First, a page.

Daniel's "Public Secrets," while it had a much deeper point I'm sure, kept making me wonder who on Earth could be the author? It seems as if most of us think that the author is Daniel. I could agree. Or I could just argue for the sake of a blog post.
When I first asked myself this question, I thought of the interviewed as the authors. After all, we see their words, not Daniel's. Daniel just slapped them on a web page. Daniel is the creator of "Public Secrets," but was she the author? Well, there was my big question. Could the author and the creator be two different people?
My conclusion: not really. The creator of a work is always, as we've already discussed in class, compiled of many different people and many different things. The author, the audience, the context, the language... these are all things (but not the only things) that make up a text. In all honesty, I had to tell myself, "Public Secrets" could be compared to many other genres in order to come up with Daniel as the author. The reason I couldn't see Daniel as an author was because Daniel stripped herself of an identity in "Public Secrets."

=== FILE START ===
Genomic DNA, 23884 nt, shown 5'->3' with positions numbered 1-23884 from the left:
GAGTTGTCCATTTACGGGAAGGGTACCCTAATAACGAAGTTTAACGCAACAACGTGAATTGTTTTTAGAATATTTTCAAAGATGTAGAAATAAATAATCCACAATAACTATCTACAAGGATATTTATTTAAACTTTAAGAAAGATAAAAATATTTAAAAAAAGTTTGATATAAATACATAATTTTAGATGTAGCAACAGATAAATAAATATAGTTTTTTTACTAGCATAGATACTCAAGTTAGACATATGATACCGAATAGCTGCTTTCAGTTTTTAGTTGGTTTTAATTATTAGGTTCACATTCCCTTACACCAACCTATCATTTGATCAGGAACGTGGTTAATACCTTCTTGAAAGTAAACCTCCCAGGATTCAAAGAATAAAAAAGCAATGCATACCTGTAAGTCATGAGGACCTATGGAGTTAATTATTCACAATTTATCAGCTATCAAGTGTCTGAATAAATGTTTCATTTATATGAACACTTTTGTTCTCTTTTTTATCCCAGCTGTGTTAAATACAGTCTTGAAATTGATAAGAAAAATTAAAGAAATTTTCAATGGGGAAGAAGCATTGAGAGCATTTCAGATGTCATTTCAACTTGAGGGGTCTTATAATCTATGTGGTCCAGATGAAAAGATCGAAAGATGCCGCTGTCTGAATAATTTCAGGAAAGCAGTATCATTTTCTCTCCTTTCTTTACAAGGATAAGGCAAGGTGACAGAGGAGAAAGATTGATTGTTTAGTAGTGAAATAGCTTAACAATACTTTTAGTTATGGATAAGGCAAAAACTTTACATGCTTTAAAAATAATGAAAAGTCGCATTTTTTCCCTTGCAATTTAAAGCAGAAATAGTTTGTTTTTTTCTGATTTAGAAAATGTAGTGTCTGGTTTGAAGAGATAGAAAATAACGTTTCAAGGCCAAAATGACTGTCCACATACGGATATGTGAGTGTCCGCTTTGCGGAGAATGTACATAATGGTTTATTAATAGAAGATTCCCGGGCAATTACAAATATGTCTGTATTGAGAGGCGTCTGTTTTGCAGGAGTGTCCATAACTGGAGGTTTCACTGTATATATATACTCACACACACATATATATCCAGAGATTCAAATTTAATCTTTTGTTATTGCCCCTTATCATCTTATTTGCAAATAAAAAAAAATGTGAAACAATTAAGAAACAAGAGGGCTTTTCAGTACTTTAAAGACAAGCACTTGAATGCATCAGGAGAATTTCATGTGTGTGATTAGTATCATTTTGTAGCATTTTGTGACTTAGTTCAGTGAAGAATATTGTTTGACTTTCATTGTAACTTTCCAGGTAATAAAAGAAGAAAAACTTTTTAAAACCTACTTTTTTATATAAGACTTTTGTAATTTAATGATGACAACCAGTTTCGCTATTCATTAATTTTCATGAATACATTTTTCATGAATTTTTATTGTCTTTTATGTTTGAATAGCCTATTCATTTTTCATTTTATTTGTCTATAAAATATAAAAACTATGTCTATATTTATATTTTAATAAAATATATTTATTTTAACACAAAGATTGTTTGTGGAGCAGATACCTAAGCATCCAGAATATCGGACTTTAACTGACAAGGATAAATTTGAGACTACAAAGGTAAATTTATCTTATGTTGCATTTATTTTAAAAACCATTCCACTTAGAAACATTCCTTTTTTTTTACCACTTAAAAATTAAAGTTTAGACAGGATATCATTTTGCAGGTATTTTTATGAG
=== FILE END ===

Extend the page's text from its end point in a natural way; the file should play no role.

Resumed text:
I'll use an example that is the most comparable I could think of: a newspaper article. More specifically, a news newspaper article. Never mind the opinion page, because that's the one place when a writer in a newspaper gets to have more of an identity. A reporter, however, gets little identity. A reporter is to report. Whatever text a reporter writes that is not a quotation is meant to clarify or set up a quotation. If a reporter writes a piece that includes no quotations, it's pure information (and a little fluff, if need be). A reporter's job is, like Daniel's, to give the story identity so that it can breathe its own life.
I keep thinking of McCloud when I write this. He kept saying that the author had to blend into the background sometimes to get his point across, and the reason for that is getting clearer and clearer. Stick to the story, because the author picked it. The author chose not to write a story about his or her own childhood or culture, so he or she fades into the background so that we as readers may appreciate the story that the author chose to tell.